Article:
(at around 44 mins) During Ellen Burstyn's impassioned monologue about how it feels to be old, cinematographer Matthew Libatique accidentally let the camera drift off-target. When director Darren Aronofsky called "cut" and confronted him about it, he realized the reason Libatique had let the camera drift was because he had been crying during the take and fogged up the camera's eyepiece. This was the take used in the final print.
Darren Aronofsky shot the film like a hip-hop montage (a sequence of extremely short shots) to get the sense of overwhelming addiction and loss of control. An average 100-minute film contains 600 to 700 cuts; this one contains over 2,000.
Director Darren Aronofsky described this film as exploring different types of addiction: "The Harry-Tyrone-Marion story is a very traditional heroin story. But putting it side by side with the Sara story, we suddenly say, 'Oh, my God, what is a drug?' The idea that the same inner monologue goes through a person's head when they're trying to quit drugs and cigarettes, as when they're trying to not eat food so they can lose twenty pounds, was really fascinating to me."
When Ellen Burstyn first read the script offered by director Darren Aronofsky, she was horrified by it and rejected the role. It was not until after she watched a video of Pi (1998), Aronofsky's previous film, that she changed her mind and accepted the role.
In addition to having a camera mounted to her for certain sequences, Ellen Burstyn, spent four hours every morning being fitted with prosthetics, wearing four different necks (both fat and emaciated), two different fat suits (a 40-pound and 20-pound suit), and nine different wigs.
(At around 1 hour 27 minutes) The scene where Harry and Marion talk on the phone was shot simultaneously on adjacent parts of the same set through a live phone hookup so that actual reactions could be used.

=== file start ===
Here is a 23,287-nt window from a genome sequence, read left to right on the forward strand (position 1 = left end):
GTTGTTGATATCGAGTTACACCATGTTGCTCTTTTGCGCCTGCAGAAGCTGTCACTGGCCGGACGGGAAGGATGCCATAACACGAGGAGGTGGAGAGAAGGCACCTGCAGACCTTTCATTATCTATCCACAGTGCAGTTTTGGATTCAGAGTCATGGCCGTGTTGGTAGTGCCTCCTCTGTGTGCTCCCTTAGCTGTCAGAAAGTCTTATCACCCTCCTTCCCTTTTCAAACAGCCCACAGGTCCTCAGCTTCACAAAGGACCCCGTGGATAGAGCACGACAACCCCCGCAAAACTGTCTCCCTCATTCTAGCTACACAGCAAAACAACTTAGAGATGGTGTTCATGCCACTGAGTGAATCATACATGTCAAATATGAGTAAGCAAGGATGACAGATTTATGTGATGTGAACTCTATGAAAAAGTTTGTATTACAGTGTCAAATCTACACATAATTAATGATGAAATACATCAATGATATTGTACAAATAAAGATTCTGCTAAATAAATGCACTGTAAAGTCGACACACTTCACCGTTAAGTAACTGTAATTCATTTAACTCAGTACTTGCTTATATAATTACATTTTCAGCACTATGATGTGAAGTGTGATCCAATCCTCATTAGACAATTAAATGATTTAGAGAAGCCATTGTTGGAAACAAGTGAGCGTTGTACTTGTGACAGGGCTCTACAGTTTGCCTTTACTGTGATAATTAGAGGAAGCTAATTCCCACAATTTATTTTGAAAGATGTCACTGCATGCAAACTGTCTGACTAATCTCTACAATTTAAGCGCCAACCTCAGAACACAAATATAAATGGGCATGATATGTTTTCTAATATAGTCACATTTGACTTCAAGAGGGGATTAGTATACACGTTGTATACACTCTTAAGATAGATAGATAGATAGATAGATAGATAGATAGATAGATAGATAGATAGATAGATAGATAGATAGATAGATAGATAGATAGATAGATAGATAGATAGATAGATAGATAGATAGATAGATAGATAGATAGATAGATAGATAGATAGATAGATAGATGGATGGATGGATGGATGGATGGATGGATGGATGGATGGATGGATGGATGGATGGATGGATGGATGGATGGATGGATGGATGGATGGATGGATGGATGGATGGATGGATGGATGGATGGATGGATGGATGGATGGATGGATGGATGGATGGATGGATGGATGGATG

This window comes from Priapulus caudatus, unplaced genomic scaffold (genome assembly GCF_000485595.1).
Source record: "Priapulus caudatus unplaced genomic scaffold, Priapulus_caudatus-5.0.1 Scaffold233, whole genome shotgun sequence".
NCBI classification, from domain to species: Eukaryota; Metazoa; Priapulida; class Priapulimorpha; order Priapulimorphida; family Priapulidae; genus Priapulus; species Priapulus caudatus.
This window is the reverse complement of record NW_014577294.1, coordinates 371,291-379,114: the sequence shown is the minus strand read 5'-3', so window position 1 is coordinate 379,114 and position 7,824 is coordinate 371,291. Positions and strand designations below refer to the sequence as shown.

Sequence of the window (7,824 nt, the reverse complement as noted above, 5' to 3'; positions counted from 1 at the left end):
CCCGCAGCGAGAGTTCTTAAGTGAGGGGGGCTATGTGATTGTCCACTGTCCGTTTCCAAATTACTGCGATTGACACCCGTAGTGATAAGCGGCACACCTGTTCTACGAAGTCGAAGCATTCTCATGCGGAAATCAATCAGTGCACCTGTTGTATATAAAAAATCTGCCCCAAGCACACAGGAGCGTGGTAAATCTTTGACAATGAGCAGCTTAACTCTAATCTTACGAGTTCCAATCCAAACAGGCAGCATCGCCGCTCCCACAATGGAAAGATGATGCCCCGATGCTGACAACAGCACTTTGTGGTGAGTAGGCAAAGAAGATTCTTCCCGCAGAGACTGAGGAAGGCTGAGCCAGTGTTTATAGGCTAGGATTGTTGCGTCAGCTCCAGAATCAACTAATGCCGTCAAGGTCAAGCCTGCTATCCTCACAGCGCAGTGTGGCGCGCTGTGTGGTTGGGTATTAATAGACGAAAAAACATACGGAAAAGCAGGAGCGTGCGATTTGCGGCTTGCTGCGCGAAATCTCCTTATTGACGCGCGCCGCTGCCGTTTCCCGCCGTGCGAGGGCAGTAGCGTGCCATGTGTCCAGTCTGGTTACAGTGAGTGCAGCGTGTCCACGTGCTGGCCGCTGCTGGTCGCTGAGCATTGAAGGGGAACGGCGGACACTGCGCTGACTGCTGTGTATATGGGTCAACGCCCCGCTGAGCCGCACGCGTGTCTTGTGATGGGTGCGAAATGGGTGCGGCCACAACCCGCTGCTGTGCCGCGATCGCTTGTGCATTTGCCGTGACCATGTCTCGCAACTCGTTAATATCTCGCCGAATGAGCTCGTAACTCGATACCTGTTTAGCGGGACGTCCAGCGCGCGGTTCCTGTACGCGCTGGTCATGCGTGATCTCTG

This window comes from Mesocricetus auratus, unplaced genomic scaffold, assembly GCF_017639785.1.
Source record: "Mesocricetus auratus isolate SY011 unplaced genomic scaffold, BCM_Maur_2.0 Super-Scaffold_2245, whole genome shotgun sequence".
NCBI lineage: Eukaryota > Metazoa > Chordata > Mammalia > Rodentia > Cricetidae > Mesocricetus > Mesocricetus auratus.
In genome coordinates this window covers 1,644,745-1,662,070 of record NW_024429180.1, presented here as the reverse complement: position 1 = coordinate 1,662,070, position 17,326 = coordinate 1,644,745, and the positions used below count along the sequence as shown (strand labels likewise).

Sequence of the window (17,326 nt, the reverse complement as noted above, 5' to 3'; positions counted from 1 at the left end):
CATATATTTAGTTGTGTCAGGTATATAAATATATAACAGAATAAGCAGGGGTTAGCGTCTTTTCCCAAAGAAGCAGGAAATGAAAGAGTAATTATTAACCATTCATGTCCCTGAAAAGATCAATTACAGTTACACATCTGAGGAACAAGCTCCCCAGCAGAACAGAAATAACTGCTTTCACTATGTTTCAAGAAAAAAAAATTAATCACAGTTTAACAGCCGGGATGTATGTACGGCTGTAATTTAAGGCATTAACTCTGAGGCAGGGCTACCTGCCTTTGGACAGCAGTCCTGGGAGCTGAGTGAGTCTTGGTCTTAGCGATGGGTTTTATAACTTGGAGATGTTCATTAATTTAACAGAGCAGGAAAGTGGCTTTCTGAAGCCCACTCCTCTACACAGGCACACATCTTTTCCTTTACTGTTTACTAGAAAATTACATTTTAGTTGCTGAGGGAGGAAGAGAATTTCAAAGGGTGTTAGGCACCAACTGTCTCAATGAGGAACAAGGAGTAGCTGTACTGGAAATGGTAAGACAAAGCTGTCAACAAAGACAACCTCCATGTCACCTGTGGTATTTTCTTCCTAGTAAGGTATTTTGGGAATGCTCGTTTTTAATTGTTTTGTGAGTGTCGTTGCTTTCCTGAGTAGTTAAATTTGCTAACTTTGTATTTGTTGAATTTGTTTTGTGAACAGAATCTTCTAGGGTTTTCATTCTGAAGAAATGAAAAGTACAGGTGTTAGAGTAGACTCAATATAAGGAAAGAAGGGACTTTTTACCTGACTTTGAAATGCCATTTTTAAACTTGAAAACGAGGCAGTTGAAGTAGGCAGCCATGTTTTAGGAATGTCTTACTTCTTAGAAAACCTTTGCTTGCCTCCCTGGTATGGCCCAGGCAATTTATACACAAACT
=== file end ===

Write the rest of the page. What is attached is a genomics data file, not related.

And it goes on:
The "Lux Aeterna" portion of the music composed by Clint Mansell for the Requiem for a Dream soundtrack has often been used since in many other contexts, such as trailers for other films (including The Lord of the Rings: The Two Towers (2002), The Da Vinci Code (2006), I Am Legend (2007), Man on Fire (2004), Sunshine (2007), etc.), soundtracks for video games (Total Miner: Forge, Assassin's Creed (2007)), and background music for TV programs and advertisements. It is also commonly used as promotional and/or entrance music for many different college and professional sports teams, including: the Notre Dame, Missouri State University, Boston Celtics, and Virginia Commonwealth University basketball teams; the University of Alabama and Bowdoin College football teams, Arsenal Football Club, and the England Rugby Union Team.
The Tappy Tibbons material was shot in one day, with Christopher McDonald improvising a good deal of his material. At the end, the SAG extras for the audience and the crew all gave him a standing ovation.
(at around 1h 22 mins) The overhead shot of Marion in the bathtub followed by her screaming underwater was an exact replica of a scene in the Japanese animated thriller, Perfect Blue (1997). Director Darren Aronofsky secured the rights to a live-action version of the film to enable including this scene in this movie.
Darren Aronofsky initially wanted the three main heroin addicts featured in the film (Harry, Marion, and Tyrone) to be much younger than they were in Hubert Selby Jr.'s novel and screenplay. Aronofsky felt that changing the principal characters' ages to around 14 to 16 would further demonstrate the devastating impact of drugs and lead to a greater emotional reaction from the audience. Selby agreed with the director, however the film's producers felt that American audiences would find the film too horrific if young teenagers were to experience such awful events. Selby and Aronofsky lobbied for the characters to be made younger, but producers argued that the film could not be shown in theaters if the protagonists were made out to be teens. Selby acquiesced to the point, but Aronofsky only reluctantly agreed to continue the project with the older characters.